Four Local Teens' Summer Vacation No Walk In The Park
Four Local Teens' Summer Vacation No Walk In The Park
After walking 211 miles, climbing 47,000 feet of elevation gain, and hiking ten passes over 11,000 feet, four young Santa Clarita Eagle Scouts from Troop 2222 finished the John Muir Trail (JMT) in 19 days, with only one lay-over day.
They say you can know a man best if you walk a mile in his shoes, but you may have to go further than that to understand why four Santa Clarita Eagle Scouts took it upon themselves to walk 211 miles in only 19 days.
The young men, ranging in age from 17 to 19, admitted the longest backpacking trip any of them had done before was 6 days.
Troop 2222 Eagle Scouts Curtis Van Grinsven, Johnny Howell, Mark Seltzer, and Matt Van Grinsven recently completed the entirety of the famous John Muir Trail (JMT) in a 19 day backpacking trip was three times the length of any they had attempted before. They started their adventure July 18 and finished August 6.
"We started talking about doing a long backpacking trip during the first part of the year. We chose to hike the JMT," Matt Van Grinsven commented. "Now we have completed it, and we walked the miles all by ourselves."
The JMT starts at Happy Isle in Yosemite and officially ends on top of Mount Whitney, the tallest peak in the lower 48 states at 14,497 feet. Along the way, it traverses ten passes over 11,000 feet and makes 47,000 feet of elevation gain through some of California's most beautiful backcountry.
Conquering Whitney on the final day, the four hikers were blasted with wind gusts and cold temperatures that froze drinking water and exposed skin. Unable to escape the mind-numbing cold, the boys savored the end of their hiking experience for 30 minutes and then quickly hiked down to the parking lot at Whitney Portal and headed home. The boys hiked approximately 20 miles the last day.
Describing the cold on the top of Mount Whitney, Seltzer quipped, "My jaw froze shut, and my lips swelled. I think even my drool froze."
According to the boys, they would start hiking by 7:00 a.m. and generally reached their next camp site between 1:00 to 2:00 p.m.
As Howell explained, "We are fast hikers so we reached our camp sites early in the day. This gave us time to relax and play each day. We had some great times exploring, swimming, reading, playing cards, and just relaxing."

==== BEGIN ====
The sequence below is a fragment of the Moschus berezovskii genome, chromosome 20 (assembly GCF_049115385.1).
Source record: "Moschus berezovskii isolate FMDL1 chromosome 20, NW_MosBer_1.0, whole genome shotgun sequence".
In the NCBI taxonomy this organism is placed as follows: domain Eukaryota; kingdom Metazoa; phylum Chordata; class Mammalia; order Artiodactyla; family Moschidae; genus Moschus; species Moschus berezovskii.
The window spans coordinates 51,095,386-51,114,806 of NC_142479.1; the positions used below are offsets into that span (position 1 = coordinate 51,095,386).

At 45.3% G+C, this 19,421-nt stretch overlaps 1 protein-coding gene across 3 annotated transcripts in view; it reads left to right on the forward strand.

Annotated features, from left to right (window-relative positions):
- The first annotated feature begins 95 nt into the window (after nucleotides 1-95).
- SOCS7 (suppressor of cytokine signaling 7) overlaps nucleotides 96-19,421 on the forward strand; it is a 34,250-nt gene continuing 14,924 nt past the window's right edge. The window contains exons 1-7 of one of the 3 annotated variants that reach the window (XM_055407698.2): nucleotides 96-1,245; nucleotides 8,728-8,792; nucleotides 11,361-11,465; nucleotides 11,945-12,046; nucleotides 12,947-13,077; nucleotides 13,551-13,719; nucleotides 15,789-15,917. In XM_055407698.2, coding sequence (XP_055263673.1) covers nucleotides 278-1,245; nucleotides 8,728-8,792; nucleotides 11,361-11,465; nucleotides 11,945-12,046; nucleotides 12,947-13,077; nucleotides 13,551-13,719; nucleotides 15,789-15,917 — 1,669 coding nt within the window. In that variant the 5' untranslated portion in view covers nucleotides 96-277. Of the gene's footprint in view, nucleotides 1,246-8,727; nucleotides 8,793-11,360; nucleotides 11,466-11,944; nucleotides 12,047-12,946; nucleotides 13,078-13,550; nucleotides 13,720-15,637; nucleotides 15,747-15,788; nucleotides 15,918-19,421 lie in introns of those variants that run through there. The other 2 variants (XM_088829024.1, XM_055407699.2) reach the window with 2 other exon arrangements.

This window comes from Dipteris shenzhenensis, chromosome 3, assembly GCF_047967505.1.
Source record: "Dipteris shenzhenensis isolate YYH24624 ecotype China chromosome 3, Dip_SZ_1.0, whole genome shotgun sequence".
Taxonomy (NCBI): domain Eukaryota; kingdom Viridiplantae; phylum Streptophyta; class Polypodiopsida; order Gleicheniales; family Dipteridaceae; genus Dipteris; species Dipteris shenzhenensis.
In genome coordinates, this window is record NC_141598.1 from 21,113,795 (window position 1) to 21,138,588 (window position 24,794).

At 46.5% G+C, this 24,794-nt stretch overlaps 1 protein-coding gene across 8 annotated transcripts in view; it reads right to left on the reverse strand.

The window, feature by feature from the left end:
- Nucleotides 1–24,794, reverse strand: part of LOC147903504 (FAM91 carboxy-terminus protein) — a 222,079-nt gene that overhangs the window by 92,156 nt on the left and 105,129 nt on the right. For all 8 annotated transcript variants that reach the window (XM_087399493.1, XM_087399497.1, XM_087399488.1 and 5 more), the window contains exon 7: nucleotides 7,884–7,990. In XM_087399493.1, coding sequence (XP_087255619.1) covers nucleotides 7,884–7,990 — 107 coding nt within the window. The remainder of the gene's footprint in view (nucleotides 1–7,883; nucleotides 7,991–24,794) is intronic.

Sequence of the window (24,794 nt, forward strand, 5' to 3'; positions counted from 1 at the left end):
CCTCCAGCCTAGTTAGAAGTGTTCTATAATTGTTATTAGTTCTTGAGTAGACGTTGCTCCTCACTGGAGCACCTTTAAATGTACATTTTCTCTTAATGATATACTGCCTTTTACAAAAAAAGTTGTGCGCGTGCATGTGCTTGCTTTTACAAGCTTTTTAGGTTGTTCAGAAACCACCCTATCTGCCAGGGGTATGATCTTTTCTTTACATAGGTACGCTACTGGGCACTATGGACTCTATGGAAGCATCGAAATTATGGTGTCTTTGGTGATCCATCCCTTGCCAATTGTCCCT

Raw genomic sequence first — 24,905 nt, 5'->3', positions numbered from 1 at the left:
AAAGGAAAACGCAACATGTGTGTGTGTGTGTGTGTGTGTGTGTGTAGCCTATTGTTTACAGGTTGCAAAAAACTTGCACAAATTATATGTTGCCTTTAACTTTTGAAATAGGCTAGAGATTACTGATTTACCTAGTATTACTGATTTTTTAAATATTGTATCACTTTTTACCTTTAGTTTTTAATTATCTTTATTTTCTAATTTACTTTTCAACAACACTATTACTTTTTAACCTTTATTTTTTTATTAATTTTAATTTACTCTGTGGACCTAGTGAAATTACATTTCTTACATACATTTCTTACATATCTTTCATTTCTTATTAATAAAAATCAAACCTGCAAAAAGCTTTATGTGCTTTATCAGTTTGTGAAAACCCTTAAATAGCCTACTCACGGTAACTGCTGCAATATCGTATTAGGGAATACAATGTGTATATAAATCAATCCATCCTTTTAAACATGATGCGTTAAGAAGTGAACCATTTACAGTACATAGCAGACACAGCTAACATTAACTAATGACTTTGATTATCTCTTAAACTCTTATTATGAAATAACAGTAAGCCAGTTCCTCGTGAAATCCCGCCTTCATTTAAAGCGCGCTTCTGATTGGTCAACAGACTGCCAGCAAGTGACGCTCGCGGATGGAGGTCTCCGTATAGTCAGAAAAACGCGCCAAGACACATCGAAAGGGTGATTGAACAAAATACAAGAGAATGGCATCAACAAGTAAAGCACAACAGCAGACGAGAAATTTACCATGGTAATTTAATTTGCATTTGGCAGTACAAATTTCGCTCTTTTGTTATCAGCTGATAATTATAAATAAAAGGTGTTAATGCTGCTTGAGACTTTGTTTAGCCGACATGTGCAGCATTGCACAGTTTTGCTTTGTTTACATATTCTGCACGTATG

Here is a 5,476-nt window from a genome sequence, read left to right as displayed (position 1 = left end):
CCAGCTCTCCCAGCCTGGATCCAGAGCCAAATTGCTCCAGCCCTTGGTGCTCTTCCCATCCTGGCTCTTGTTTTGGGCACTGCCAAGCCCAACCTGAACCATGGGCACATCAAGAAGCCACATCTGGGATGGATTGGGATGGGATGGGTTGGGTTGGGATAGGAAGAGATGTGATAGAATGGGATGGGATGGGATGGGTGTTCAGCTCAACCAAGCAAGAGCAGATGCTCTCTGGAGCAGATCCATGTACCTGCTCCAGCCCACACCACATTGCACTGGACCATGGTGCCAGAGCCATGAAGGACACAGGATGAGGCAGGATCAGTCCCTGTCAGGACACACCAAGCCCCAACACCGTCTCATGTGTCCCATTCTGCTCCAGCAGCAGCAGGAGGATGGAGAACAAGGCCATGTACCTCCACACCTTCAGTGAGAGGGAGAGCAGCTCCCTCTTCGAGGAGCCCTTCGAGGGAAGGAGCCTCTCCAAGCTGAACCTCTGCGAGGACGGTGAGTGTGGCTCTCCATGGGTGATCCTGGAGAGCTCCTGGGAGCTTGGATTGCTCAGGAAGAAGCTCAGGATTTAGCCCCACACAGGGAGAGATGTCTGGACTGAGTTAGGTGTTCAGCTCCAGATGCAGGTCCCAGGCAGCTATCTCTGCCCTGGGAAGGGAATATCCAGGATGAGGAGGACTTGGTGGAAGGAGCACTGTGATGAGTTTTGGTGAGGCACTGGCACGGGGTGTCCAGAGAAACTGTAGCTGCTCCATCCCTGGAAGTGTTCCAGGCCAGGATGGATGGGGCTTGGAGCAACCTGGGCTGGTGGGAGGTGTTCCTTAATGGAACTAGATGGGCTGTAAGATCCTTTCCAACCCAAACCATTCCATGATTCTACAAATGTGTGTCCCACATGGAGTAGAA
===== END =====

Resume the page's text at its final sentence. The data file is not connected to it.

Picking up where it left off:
Since the boys planned to be near a lake or river each night, the hot part of each day was spent swimming, jumping off rocks, splashing each other, and laying out in the sun.
All four young men agreed Evolution Valley, with its deep blue lakes, was the most scenic area, and they all agreed Bear Ridge, with 3,000 feet of elevation gain in 4.4 miles, was the most grueling climb. The boys found the passes about as grueling, and most of them were higher than Bear Ridge. After reading and studying Allen Castle's guide to backpacking the JMT, the scouts expected Forrester Pass to be the worst obstacle, but afterwards, each named Glenn Pass as the killer.
Seltzer explained, "We trudged up the pass, climbing one steep switch back after another, and then we reached what we expected to be the top. It was not the top. We then could see the top of the pass way up further. The trail looked like it went up the side at a 90 degree angle. It was blasted out of the rocky side. To get to the top, we had to climb another hour. It was tough."
Although agreeing the toughest was Glenn Pass, Howell exclaimed, "All the passes were at 11,000 feet or over. Forrester Pass was the highest at 13,100 feet. I still remember Donohue, Island, Silver, Muir, Pinchot, and Selden Passes. Crossing the passes was strenuous because of the quick gain in elevation. You could feel a pain in your lungs."
According to the boys, the easy part of the backpacking trip was strolling across high lush meadows and jumping into the snow cold lakes and rivers.
"Hiking over passes meant long hiking days," Howell explained. "When we had to go over a pass, we walked fourteen to sixteen miles to get to our next camp site."
Mosquitoes were another big problem.
"I felt like I was being eaten alive. I had mosquito bites on top of mosquito bites. I was constantly scratching the bites," said Seltzer.
All four boys agreed the pouring rain storms were worse than the mosquitoes. While on the JMT, the boys survived four nights of drenching rain storms. During the first rain storm, Seltzer discovered his tent was not waterproof.
"I woke up and found myself lying in a soggy sleeping bag on my air mattress with two puddles, one on each side of me," exclaimed Seltzer. "I was drier sitting under the trees than in my tent. To keep my backpack dry, I put black plastic bag over my backpack, but the next morning I found a mouse had climbed into my backpack and made a nest out of my toilet paper. It was my worst day."
Two other scouts, Christopher Howell and Luke Seltzer, hiked part of the way with the young men, completing portions of the JMT. Luke Seltzer, an Eagle Scout, completed eleven days, but left mid-way through to run 50 miles with his cross country team. Life Scout Christopher Howell hiked 60 miles, ending his hike on the frozen top of Mount Whitney.
The four Eagle Scouts discovered the people they met along the trail were the best part of hiking the JMT.
Matt Van Grinsven explained, "We met families hiking the JMT. We saw one family ... a father and two kids less than 12 hiking. We met ladies in their 60's hiking. We even saw runners on the trail. We saw one older gentleman backpacking who wore a skirt. One group... a father, two older sons, and their girlfriends ... kept losing each other on the trail. We had a lot of fun talking with people and finding out why they were hiking the JMT. Most were like us. They were hiking the JMT for the fun."